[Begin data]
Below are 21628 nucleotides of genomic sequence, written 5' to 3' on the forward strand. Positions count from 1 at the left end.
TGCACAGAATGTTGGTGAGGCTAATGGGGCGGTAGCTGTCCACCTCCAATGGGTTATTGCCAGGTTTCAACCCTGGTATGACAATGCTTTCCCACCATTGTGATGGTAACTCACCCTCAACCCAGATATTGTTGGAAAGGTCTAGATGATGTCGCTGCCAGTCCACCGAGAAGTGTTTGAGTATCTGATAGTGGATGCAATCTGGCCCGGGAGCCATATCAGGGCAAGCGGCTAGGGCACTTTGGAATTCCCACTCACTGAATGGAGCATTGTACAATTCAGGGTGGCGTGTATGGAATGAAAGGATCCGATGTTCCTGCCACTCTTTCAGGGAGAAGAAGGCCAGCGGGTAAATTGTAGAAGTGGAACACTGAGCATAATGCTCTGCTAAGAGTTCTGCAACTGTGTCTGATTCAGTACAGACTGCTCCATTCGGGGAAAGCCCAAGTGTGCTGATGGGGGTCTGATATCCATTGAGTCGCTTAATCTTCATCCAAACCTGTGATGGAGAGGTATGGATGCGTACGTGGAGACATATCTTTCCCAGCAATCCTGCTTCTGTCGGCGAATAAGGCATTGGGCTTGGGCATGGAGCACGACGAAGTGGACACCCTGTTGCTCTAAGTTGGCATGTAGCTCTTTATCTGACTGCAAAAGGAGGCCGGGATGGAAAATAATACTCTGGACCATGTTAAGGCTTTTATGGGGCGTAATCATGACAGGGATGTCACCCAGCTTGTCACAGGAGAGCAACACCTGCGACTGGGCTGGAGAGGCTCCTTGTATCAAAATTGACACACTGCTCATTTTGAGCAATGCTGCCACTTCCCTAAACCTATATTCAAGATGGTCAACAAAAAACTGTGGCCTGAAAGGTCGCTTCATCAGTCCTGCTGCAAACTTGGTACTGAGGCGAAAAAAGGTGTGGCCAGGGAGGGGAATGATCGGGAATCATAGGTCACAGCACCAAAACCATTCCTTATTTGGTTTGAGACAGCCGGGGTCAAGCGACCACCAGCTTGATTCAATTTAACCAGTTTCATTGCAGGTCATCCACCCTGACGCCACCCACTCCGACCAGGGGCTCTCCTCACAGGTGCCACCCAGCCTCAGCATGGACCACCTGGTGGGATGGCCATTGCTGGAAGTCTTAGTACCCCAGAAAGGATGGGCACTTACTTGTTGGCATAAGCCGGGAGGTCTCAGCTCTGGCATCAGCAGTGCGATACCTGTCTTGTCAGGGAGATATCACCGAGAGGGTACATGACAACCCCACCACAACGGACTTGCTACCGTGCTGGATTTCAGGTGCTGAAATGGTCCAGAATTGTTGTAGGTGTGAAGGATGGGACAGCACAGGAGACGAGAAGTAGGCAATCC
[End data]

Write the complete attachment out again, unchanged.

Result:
Below are 21628 nucleotides of genomic sequence, written 5' to 3' on the forward strand. Positions count from 1 at the left end.
TGCACAGAATGTTGGTGAGGCTAATGGGGCGGTAGCTGTCCACCTCCAATGGGTTATTGCCAGGTTTCAACCCTGGTATGACAATGCTTTCCCACCATTGTGATGGTAACTCACCCTCAACCCAGATATTGTTGGAAAGGTCTAGATGATGTCGCTGCCAGTCCACCGAGAAGTGTTTGAGTATCTGATAGTGGATGCAATCTGGCCCGGGAGCCATATCAGGGCAAGCGGCTAGGGCACTTTGGAATTCCCACTCACTGAATGGAGCATTGTACAATTCAGGGTGGCGTGTATGGAATGAAAGGATCCGATGTTCCTGCCACTCTTTCAGGGAGAAGAAGGCCAGCGGGTAAATTGTAGAAGTGGAACACTGAGCATAATGCTCTGCTAAGAGTTCTGCAACTGTGTCTGATTCAGTACAGACTGCTCCATTCGGGGAAAGCCCAAGTGTGCTGATGGGGGTCTGATATCCATTGAGTCGCTTAATCTTCATCCAAACCTGTGATGGAGAGGTATGGATGCGTACGTGGAGACATATCTTTCCCAGCAATCCTGCTTCTGTCGGCGAATAAGGCATTGGGCTTGGGCATGGAGCACGACGAAGTGGACACCCTGTTGCTCTAAGTTGGCATGTAGCTCTTTATCTGACTGCAAAAGGAGGCCGGGATGGAAAATAATACTCTGGACCATGTTAAGGCTTTTATGGGGCGTAATCATGACAGGGATGTCACCCAGCTTGTCACAGGAGAGCAACACCTGCGACTGGGCTGGAGAGGCTCCTTGTATCAAAATTGACACACTGCTCATTTTGAGCAATGCTGCCACTTCCCTAAACCTATATTCAAGATGGTCAACAAAAAACTGTGGCCTGAAAGGTCGCTTCATCAGTCCTGCTGCAAACTTGGTACTGAGGCGAAAAAAGGTGTGGCCAGGGAGGGGAATGATCGGGAATCATAGGTCACAGCACCAAAACCATTCCTTATTTGGTTTGAGACAGCCGGGGTCAAGCGACCACCAGCTTGATTCAATTTAACCAGTTTCATTGCAGGTCATCCACCCTGACGCCACCCACTCCGACCAGGGGCTCTCCTCACAGGTGCCACCCAGCCTCAGCATGGACCACCTGGTGGGATGGCCATTGCTGGAAGTCTTAGTACCCCAGAAAGGATGGGCACTTACTTGTTGGCATAAGCCGGGAGGTCTCAGCTCTGGCATCAGCAGTGCGATACCTGTCTTGTCAGGGAGATATCACCGAGAGGGTACATGACAACCCCACCACAACGGACTTGCTACCGTGCTGGATTTCAGGTGCTGAAATGGTCCAGAATTGTTGTAGGTGTGAAGGATGGGACAGCACAGGAGACGAGAAGTAGGCAATCC